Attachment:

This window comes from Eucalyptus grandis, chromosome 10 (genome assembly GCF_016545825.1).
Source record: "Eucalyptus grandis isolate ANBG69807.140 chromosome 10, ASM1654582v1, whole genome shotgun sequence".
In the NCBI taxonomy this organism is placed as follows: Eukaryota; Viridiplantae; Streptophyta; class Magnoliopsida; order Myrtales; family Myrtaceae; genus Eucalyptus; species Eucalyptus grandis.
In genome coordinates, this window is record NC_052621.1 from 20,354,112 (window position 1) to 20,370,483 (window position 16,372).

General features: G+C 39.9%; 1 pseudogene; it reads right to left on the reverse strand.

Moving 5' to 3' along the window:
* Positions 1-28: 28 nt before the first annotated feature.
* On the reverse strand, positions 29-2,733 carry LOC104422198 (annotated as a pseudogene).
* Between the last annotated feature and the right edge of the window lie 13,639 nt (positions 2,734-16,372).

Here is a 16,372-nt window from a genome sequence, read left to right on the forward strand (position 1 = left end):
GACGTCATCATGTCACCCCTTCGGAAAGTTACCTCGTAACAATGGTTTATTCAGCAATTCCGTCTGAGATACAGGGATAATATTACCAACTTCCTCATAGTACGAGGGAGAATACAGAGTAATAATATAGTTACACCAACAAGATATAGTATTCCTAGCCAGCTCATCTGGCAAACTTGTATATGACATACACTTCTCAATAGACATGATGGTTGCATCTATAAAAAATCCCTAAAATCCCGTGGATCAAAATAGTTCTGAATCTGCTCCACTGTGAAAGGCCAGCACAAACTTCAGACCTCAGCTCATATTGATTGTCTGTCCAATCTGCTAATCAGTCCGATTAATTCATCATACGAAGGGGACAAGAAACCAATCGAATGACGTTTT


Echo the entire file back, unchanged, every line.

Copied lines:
This window comes from Eucalyptus grandis, chromosome 10 (genome assembly GCF_016545825.1).
Source record: "Eucalyptus grandis isolate ANBG69807.140 chromosome 10, ASM1654582v1, whole genome shotgun sequence".
In the NCBI taxonomy this organism is placed as follows: Eukaryota; Viridiplantae; Streptophyta; class Magnoliopsida; order Myrtales; family Myrtaceae; genus Eucalyptus; species Eucalyptus grandis.
In genome coordinates, this window is record NC_052621.1 from 20,354,112 (window position 1) to 20,370,483 (window position 16,372).

General features: G+C 39.9%; 1 pseudogene; it reads right to left on the reverse strand.

Moving 5' to 3' along the window:
* Positions 1-28: 28 nt before the first annotated feature.
* On the reverse strand, positions 29-2,733 carry LOC104422198 (annotated as a pseudogene).
* Between the last annotated feature and the right edge of the window lie 13,639 nt (positions 2,734-16,372).

Here is a 16,372-nt window from a genome sequence, read left to right on the forward strand (position 1 = left end):
GACGTCATCATGTCACCCCTTCGGAAAGTTACCTCGTAACAATGGTTTATTCAGCAATTCCGTCTGAGATACAGGGATAATATTACCAACTTCCTCATAGTACGAGGGAGAATACAGAGTAATAATATAGTTACACCAACAAGATATAGTATTCCTAGCCAGCTCATCTGGCAAACTTGTATATGACATACACTTCTCAATAGACATGATGGTTGCATCTATAAAAAATCCCTAAAATCCCGTGGATCAAAATAGTTCTGAATCTGCTCCACTGTGAAAGGCCAGCACAAACTTCAGACCTCAGCTCATATTGATTGTCTGTCCAATCTGCTAATCAGTCCGATTAATTCATCATACGAAGGGGACAAGAAACCAATCGAATGACGTTTT